If you want to build a top team, forget team building ropes courses or wilderness adventures. These activities do bring people together; they are usually fun and participants feel great afterward. But once people get back into the workplace and encounter real problems to solve, the carry-over learning fades quickly.
Building effective teams is an on-the-job task. People learn to work together best by tackling real, substantive, challenging tasks as a team. They learn about each other, depend on each other, and develop an understanding of how to help each other.
Through research and my experiences working with executive teams, I’ve learned what is necessary to build top teams. To get the most from their team, team leaders need to:
- Establish a clear and compelling direction
- Create an appropriate structure
- Select the right people
- Support the top team
- Provide development
Establish a clear and compelling direction
According to research by Harvard University psychologists Richard Hackman and Ruth Wageman, leaders of outstanding teams gave far clearer direction than average or poor-performing teams. Team members want and need goals and direction in order to perform their job well. When a leader does not provide this, team members may use their own goals and priorities instead. And if each team member is acting without leadership providing a unifying purpose, conflicts arise, and the team can self-destruct.
In addition to setting clear goals, team leaders need to make the goal compelling. If assigned appropriately regarding skill and managerial levels, the team should be able to accomplish the goal. But that doesn’t mean that the goal should be very easily attainable. People want to be challenged and, when challenged as a team, their collective energy and creativity can achieve amazing results.
Create an appropriate structure
Executives who hope to create a successful team must also put in place an appropriate structure for their team. When structuring the team, an executive should consider team size, standard procedures, and norms of conduct.
Studies have shown that the optimum size for a team to achieve a goal is around five to eight people. With fewer members on a team, each team member can contribute their skill and perspectives on a task. The sense of camaraderie might also be stronger. However, fewer team members can also cause groupthink if stronger personalities take control. Fewer and less diverse experiences can undermine decision-making quality for the overall team. In comparison, larger teams have more competing interests and personality clashes. With more moving parts in a team, miscommunication is more likely to occur.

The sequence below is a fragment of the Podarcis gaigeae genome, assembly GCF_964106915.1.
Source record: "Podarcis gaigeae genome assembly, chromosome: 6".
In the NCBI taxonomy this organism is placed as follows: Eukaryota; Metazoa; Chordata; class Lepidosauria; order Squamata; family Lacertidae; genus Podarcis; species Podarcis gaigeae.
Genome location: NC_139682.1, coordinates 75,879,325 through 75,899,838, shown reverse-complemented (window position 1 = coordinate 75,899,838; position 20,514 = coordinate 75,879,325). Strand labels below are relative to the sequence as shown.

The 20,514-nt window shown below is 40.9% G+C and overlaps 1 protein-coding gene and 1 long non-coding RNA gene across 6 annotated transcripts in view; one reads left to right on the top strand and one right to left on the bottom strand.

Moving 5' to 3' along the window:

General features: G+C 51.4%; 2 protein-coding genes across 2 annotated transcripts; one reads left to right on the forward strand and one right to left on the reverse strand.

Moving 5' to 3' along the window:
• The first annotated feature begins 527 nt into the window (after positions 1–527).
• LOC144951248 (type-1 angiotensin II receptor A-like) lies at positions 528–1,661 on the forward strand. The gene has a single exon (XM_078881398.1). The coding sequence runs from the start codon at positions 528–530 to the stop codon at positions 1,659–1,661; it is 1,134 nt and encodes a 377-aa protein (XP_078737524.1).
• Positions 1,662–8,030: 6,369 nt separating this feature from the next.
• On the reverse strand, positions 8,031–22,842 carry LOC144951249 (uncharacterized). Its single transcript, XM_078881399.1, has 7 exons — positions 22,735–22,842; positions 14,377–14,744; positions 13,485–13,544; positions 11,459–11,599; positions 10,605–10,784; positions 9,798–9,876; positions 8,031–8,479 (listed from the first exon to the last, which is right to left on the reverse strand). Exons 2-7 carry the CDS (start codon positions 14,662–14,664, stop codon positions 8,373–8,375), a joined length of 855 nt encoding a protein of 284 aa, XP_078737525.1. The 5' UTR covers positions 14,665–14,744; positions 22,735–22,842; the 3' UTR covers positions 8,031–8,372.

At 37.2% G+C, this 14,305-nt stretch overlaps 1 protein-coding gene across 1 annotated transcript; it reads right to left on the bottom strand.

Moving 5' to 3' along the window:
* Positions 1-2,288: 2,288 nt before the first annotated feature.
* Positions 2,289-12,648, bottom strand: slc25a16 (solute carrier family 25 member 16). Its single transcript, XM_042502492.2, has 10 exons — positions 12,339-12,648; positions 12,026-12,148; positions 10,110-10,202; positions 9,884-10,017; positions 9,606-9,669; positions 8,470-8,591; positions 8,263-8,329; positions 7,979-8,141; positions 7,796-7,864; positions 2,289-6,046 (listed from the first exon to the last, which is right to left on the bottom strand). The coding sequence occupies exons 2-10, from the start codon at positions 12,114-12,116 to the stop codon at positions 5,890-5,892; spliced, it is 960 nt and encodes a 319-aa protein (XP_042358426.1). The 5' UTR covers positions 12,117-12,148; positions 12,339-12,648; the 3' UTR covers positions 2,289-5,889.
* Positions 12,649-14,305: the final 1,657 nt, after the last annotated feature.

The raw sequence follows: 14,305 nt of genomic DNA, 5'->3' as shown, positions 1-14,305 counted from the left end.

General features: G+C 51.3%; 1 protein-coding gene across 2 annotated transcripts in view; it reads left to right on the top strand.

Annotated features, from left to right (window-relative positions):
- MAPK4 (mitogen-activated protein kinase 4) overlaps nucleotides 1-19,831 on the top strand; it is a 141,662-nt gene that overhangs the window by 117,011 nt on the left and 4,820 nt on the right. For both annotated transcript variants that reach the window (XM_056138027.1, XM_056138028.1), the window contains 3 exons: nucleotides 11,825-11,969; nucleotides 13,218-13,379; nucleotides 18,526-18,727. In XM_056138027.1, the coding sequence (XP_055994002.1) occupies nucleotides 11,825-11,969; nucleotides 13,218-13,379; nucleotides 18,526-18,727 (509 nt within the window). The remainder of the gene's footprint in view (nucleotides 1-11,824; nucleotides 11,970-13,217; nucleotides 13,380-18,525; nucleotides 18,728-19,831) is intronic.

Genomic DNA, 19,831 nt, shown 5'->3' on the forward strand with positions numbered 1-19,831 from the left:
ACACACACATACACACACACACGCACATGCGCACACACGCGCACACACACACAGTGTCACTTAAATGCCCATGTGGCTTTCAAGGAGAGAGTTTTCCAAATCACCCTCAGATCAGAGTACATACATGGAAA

When a team has the optimum number of members, they’ll function well using mutually agreed upon procedures and establish norms of conduct. Team leaders should never assume that a put-together team does not need structured behavior guidelines: because top teams are composed of such strong personalities, clear norms are even more important. The leader must be involved in establishing the norms and enforcing them effectively so that the entire team operates smoothly.
Select the right people
According to Theory and Practice of Leadership by Roger Gill, people on outstanding teams are “distinguished by empathy and integrity, rather than brainpower…[they] excel at working with others and are adaptable, capable of self-control and able to manage ‘productive conflict’…over ideas rather than personalities.” Successful team members and leaders are not necessarily more skilled, more intelligent or more driven. Rather, they’re more emotionally intelligent and caring about themselves and others.
Strong, effective leaders should choose team members capable of mutual respect and who can listen to others without interrupting. Being empathetic builds a sense of trust and camaraderie or a sense of “we.”
When a sense of integrity is infused into the foundation of a team, their energy can be focused on creative and cooperative endeavors rather than dissipated on unproductive protective behaviors. In teams characterized by outstanding integrity, members recognize that they must subordinate their narrow interests to those of the group.
Support the top team
Executives who want outstanding teams must provide team members with strong organizational support. Executives must see to it that team members are trained properly to do their job well and that their efforts are adequately rewarded. Acknowledgement and praise from team leaders can often have a perceived higher value than promotions or monetary compensation (though both are still an important part of a team’s structure and provide goals for team members to work towards).
Executives who are outstanding team leaders periodically review team performance. They hold meetings to discuss how the team is doing, what it is doing best, what it is doing poorly and what it and its members have learned. The level of professional development or coaching was much higher on outstanding teams than on typical and poor ones. Furthermore, outstanding team leaders frequently provide individual coaching for team members.
Developing top teams is hard work; they don’t just happen on their own. However, the payoff is significant. Benefits include faster execution of the CEO’s agenda, improved responsiveness to market changes, and higher perceived valuations from institutional investors. As one highly effective CEO client of mine observed, “On top teams, you have very talented individuals who demand a lot of themselves, but who also have the team demanding more and more of them. People feel tremendous pressure from the group. So you get results that you wouldn’t get from individuals only acting for themselves. That’s the real power behind teams.”